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Notes from Outside

Mountain Fold Gallery
55 Fifth Avenue, 18th Floor, 212-255-4304
Greenwich Village
May 8 - June 13, 2009
Reception: Friday, May 8, 6 - 10 PM
Web Site

Mountain Fold is pleased to announce the opening of “Notes from Outside,” a show of work by Andrea Lilienthal and Alice Valenti. The work of both artists transports pieces of the forest indoors: the gallery becomes a study where experiences of the outdoors translate into visual exploration. Lilienthal and Valenti construct uncanny landscapes that simultaneously preserve familiarity by focusing on real structures and highlight strangeness when those elements from outside are situated in new contexts and in new dimensions.

Valenti’s art plays with the dichotomy of illusion and minimalism; her images mimic the appearance of reality but do not hide the artist’s hand. “Night Forest,” a series of colored ink drawings depicting the loci at which large tree trunks disappear into the earth, underlines the flatness of the paper’s surface by means of unpainted swatches, while also sustaining the illusion of the roundness and the texture of bark. “Three Tree Tops” presents as a beautifully crafted abstraction that recalls storm cloud formations, mountains under snow, wind upon a pond. That the image can be mapped onto a multitude of other earthly phenomena suggests a subtle yet ubiquitous natural rhythm.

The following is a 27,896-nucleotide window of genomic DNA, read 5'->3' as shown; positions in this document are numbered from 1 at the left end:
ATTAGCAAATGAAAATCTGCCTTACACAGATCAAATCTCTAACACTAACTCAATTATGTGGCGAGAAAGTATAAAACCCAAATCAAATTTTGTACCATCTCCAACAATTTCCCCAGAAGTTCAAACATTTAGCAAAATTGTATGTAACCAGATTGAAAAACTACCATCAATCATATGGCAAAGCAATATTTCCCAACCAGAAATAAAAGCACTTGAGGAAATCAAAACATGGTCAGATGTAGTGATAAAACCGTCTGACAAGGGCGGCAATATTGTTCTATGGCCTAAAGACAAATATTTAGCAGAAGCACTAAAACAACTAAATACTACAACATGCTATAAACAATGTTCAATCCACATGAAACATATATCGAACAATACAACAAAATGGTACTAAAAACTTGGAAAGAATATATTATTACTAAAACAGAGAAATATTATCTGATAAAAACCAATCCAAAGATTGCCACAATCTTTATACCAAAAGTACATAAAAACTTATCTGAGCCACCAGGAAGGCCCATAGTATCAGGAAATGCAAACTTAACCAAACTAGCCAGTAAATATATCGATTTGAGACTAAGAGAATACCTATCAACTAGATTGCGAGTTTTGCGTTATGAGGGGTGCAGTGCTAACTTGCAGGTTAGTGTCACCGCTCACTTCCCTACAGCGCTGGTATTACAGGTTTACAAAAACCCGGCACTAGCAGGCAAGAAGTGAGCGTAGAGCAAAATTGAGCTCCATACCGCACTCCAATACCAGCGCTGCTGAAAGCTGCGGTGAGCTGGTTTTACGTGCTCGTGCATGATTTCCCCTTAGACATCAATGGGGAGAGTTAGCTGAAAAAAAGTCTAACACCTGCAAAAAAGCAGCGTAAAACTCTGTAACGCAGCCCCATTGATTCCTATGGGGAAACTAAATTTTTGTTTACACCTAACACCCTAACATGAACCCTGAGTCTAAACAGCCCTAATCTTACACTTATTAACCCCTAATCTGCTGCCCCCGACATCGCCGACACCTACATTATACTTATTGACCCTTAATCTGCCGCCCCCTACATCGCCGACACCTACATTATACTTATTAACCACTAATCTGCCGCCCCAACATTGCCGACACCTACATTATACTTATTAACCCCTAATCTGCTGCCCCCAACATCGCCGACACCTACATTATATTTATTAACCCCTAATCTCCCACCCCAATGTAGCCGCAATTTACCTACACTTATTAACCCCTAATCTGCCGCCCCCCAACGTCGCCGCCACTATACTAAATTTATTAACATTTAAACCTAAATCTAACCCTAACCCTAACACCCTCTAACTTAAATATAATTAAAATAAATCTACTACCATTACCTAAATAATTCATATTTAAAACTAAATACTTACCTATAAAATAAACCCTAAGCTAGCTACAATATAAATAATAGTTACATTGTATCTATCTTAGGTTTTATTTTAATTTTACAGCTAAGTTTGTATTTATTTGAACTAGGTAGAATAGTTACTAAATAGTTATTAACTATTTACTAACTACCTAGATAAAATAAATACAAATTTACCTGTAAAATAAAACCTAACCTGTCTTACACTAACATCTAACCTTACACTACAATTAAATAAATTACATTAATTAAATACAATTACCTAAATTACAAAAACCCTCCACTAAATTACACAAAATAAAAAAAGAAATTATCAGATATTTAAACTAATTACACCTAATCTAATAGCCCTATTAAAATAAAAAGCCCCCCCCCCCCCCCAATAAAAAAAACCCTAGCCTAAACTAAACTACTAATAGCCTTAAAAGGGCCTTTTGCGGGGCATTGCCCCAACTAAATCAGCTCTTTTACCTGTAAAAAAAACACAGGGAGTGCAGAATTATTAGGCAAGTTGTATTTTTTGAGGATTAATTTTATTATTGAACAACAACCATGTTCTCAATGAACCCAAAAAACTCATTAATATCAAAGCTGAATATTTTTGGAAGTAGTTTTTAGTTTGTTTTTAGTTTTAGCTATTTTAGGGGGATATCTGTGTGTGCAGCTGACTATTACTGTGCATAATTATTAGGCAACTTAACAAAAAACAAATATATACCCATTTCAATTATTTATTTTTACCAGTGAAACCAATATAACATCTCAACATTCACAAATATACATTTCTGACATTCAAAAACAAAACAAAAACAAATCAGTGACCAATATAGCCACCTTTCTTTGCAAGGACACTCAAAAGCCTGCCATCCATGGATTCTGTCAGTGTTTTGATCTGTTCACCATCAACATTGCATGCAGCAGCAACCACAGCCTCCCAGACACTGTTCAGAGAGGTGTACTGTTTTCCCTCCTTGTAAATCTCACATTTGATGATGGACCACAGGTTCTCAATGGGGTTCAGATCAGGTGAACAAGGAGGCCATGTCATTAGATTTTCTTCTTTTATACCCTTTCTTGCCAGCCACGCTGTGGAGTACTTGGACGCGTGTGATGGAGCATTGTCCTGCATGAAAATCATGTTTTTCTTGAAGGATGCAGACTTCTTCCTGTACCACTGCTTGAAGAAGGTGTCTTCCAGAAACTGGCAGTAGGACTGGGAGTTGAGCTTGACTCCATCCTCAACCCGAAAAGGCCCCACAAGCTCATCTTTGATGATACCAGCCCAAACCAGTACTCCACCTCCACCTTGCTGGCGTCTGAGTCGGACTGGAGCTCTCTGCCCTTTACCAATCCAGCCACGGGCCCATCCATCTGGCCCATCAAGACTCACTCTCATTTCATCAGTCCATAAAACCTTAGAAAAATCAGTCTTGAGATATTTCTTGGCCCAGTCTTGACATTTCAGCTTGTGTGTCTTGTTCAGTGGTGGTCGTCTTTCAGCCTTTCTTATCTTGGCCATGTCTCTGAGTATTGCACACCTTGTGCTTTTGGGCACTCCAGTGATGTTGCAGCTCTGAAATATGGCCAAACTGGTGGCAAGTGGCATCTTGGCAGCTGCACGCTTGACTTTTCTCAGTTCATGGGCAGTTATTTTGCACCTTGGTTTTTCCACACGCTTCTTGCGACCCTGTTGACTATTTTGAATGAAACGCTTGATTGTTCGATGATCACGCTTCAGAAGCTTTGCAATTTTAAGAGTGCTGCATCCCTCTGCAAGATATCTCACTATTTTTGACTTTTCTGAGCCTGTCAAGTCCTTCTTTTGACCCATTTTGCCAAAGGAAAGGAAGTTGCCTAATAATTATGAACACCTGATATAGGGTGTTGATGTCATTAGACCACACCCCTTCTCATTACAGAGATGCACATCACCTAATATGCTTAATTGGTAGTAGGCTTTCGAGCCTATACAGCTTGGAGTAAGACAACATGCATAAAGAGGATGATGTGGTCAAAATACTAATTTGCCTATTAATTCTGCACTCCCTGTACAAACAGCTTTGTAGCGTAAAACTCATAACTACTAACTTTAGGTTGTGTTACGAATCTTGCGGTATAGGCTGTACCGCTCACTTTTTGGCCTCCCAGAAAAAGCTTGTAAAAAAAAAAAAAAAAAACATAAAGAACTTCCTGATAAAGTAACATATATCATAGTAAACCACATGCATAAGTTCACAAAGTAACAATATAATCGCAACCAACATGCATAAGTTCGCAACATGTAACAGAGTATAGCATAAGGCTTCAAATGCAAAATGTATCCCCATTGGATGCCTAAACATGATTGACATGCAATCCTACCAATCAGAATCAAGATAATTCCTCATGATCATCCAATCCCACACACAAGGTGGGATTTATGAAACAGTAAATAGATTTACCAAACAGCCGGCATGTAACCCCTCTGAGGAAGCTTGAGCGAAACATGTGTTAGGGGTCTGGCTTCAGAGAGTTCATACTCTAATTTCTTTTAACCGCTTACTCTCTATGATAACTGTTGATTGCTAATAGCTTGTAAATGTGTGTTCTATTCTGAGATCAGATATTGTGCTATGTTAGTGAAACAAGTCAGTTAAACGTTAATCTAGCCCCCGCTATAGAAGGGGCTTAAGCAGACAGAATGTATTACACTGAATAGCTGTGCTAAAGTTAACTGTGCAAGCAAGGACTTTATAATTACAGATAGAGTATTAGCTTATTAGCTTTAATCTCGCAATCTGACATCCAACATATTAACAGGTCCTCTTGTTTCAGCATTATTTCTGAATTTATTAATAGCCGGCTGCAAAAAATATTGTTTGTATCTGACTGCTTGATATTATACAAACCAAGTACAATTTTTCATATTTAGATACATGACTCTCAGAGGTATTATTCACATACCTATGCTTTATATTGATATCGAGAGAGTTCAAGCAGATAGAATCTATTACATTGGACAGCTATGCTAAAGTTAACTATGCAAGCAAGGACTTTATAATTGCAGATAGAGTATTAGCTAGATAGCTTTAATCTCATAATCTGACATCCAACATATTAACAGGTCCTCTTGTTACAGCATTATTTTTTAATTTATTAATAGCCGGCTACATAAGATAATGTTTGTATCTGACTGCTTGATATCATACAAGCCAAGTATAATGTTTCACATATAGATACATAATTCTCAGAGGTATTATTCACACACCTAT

The marks made by Lilienthal on natural materials in her sculptures and drawings are seemingly minimal. However, her severance of formerly connected bodies, their repositioning, and the artificiality of her paint colors reveal deep human intervention. “Conclave” and “Grove” both consist of arranged tree stumps, whose ends she has painted in concentric-rings that connote a target, and in fluorescent color blocks, respectively. The art has affected not only the cessation of growth, but has covered over all records of time. An imposed, regular geometry vies with the differing individual specimens that can be compartmentalized, yet not stripped entirely of their uniqueness.

Lilienthal and Valenti, collecting wood segments like souvenirs, set them as the foundation for drawings, paintings, sculpture and installation. Through their various representations of a common theme, they contemplate an endlessly changeable and changing pattern akin to that of the outdoors and the human relationship to the world outside.
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